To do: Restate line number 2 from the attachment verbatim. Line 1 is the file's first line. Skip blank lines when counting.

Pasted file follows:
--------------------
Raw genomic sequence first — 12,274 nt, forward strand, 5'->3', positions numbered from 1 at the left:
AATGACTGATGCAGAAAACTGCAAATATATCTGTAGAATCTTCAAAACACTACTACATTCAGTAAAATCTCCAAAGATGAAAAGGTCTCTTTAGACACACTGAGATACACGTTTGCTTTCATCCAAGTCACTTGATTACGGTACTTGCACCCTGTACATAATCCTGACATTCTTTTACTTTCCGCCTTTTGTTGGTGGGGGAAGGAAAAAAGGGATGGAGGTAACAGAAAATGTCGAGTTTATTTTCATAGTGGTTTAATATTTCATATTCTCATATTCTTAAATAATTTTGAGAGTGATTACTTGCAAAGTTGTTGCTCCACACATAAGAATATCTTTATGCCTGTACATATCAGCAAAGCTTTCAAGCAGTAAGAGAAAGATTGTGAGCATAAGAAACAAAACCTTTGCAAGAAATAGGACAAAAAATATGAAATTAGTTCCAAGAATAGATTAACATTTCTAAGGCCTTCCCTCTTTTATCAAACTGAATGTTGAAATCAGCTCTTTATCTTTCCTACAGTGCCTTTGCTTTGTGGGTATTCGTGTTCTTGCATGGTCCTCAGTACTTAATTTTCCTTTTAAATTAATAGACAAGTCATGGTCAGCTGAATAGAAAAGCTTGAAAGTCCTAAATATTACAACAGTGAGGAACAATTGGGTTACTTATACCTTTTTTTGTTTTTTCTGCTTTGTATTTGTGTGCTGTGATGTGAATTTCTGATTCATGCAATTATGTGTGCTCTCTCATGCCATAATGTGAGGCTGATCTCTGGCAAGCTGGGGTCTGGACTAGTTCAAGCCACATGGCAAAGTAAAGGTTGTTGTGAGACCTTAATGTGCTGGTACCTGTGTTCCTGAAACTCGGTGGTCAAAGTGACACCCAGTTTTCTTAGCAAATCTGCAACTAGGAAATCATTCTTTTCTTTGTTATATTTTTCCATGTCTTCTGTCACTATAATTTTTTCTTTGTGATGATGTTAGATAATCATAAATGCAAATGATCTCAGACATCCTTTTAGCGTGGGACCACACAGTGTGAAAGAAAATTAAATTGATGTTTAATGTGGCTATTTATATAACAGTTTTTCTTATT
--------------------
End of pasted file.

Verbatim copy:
AATGACTGATGCAGAAAACTGCAAATATATCTGTAGAATCTTCAAAACACTACTACATTCAGTAAAATCTCCAAAGATGAAAAGGTCTCTTTAGACACACTGAGATACACGTTTGCTTTCATCCAAGTCACTTGATTACGGTACTTGCACCCTGTACATAATCCTGACATTCTTTTACTTTCCGCCTTTTGTTGGTGGGGGAAGGAAAAAAGGGATGGAGGTAACAGAAAATGTCGAGTTTATTTTCATAGTGGTTTAATATTTCATATTCTCATATTCTTAAATAATTTTGAGAGTGATTACTTGCAAAGTTGTTGCTCCACACATAAGAATATCTTTATGCCTGTACATATCAGCAAAGCTTTCAAGCAGTAAGAGAAAGATTGTGAGCATAAGAAACAAAACCTTTGCAAGAAATAGGACAAAAAATATGAAATTAGTTCCAAGAATAGATTAACATTTCTAAGGCCTTCCCTCTTTTATCAAACTGAATGTTGAAATCAGCTCTTTATCTTTCCTACAGTGCCTTTGCTTTGTGGGTATTCGTGTTCTTGCATGGTCCTCAGTACTTAATTTTCCTTTTAAATTAATAGACAAGTCATGGTCAGCTGAATAGAAAAGCTTGAAAGTCCTAAATATTACAACAGTGAGGAACAATTGGGTTACTTATACCTTTTTTTGTTTTTTCTGCTTTGTATTTGTGTGCTGTGATGTGAATTTCTGATTCATGCAATTATGTGTGCTCTCTCATGCCATAATGTGAGGCTGATCTCTGGCAAGCTGGGGTCTGGACTAGTTCAAGCCACATGGCAAAGTAAAGGTTGTTGTGAGACCTTAATGTGCTGGTACCTGTGTTCCTGAAACTCGGTGGTCAAAGTGACACCCAGTTTTCTTAGCAAATCTGCAACTAGGAAATCATTCTTTTCTTTGTTATATTTTTCCATGTCTTCTGTCACTATAATTTTTTCTTTGTGATGATGTTAGATAATCATAAATGCAAATGATCTCAGACATCCTTTTAGCGTGGGACCACACAGTGTGAAAGAAAATTAAATTGATGTTTAATGTGGCTATTTATATAACAGTTTTTCTTATT